At the July 5th council meeting, I would like to thank the many residents and leaders who came out to say that council should move past the public bickering and name calling and focus on the issues that matter. I realize that my public criticism of council and its decision-making, often being the lone no vote, has isolated me, has deeply offended my colleagues, and has even polarized the public.
I apologize for my role in causing confusion and division. I have only meant to stand up for what I believe in.
I stood up for diversity in senior management hiring practices, because it is the right thing to do. We have one minority female senior manager now, and have had one minority male town manager in the past. Minorities and women do work as staff in Norristown. But no matter our past, we can and should do better in the present and in the future.
I support council’s desire to restrain costs, and I would support senior manager salary reform, that brings all of our top managers’ salaries in line with a readily defensible position, such as the averages in the National League of Cities 2009 survey of the average salaries of full-time municipal officials, conducted by the International City/County Management Association (ICMA).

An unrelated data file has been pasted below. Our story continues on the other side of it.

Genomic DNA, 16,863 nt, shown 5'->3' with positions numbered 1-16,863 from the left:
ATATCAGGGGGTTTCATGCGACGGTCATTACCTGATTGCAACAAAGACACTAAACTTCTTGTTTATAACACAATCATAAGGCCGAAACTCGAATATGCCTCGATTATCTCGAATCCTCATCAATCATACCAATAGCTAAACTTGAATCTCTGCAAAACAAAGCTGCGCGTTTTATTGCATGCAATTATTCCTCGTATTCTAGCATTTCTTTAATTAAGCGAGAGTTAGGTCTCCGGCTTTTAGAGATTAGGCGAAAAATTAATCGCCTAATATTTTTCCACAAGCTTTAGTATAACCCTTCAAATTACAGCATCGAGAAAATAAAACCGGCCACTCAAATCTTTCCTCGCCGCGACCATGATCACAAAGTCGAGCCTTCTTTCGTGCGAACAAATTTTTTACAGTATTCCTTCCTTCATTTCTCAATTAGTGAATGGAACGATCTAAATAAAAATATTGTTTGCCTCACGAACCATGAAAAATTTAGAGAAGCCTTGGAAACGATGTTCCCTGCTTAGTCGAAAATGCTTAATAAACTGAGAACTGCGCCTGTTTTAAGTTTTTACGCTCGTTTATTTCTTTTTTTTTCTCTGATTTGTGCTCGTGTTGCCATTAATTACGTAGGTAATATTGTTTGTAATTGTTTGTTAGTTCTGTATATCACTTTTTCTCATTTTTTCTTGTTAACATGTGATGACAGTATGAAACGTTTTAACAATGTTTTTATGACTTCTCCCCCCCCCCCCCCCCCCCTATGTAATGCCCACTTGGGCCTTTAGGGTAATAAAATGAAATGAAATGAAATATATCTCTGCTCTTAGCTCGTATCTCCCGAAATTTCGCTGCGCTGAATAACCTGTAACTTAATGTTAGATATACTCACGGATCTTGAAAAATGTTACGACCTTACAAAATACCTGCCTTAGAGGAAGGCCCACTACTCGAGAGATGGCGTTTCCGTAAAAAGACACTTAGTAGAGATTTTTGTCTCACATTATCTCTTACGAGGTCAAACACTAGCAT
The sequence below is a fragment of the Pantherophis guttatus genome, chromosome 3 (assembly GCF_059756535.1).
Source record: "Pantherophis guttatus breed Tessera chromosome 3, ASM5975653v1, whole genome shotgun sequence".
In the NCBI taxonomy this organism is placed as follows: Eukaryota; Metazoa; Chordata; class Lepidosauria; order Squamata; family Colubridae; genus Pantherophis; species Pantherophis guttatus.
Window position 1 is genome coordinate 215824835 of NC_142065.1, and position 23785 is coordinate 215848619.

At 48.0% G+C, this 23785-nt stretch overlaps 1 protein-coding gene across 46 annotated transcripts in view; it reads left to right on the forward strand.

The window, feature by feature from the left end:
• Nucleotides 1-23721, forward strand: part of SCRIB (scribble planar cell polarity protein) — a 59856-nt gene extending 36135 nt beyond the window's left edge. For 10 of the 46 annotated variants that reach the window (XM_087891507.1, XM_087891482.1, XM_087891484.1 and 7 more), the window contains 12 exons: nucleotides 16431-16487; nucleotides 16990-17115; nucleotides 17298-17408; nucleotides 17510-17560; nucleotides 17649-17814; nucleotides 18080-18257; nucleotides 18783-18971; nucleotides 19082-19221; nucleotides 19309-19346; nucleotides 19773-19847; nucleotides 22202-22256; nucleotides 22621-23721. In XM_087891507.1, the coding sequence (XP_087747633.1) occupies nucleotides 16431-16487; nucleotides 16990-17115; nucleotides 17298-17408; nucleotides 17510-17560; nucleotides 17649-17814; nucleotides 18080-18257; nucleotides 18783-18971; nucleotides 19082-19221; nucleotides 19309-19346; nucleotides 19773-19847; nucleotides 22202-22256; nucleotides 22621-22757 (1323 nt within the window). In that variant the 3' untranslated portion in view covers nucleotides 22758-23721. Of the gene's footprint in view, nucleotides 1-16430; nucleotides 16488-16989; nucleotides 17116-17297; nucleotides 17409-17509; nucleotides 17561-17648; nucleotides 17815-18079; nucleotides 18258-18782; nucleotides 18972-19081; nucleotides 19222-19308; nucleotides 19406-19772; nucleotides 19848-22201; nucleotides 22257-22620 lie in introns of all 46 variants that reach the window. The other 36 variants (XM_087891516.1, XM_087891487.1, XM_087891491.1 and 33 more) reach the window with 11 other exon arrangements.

We could compare the salaries of our senior managers to those in the survey for a baseline.
Finally, there have been some public comments accusing me of everything from bashing gays to assaulting women. This is false. I neither support homophobia nor misogyny. Such serious allegations cut right to the heart, and are publicly defaming me, my family and what I stand for.
I can assure you right now any credible matters are being addressed, and I will not attempt to litigate a legal matter in the court of public opinion, though I am well aware that the public has a desire and right to know the outcome. Following municipal legal counsel, I will not comment further, but will seek in the appropriate context, legal redress of all concerns, without burdening tax-payers.
No matter what, I stand by my commitment to diversity in hiring and contracting, my role in investigating 770 Sandy Street, my support for equitable funding in public education despite budget cuts, my personal lobbying of state and federal officials to do right by our community, and my commitment to work with grassroots organizations, including faith-based groups, to tackle gang and youth violence in Norristown.
But I have heard the public’s cry that I go about this in a way that heals, not hurts.
I commit to not allow my passionate political activism to be put to use as personal attack.
I will repair my relationships with council and the community to focus on the issues that unite us.
Marlon Millner, Norristown Councilman-at-Large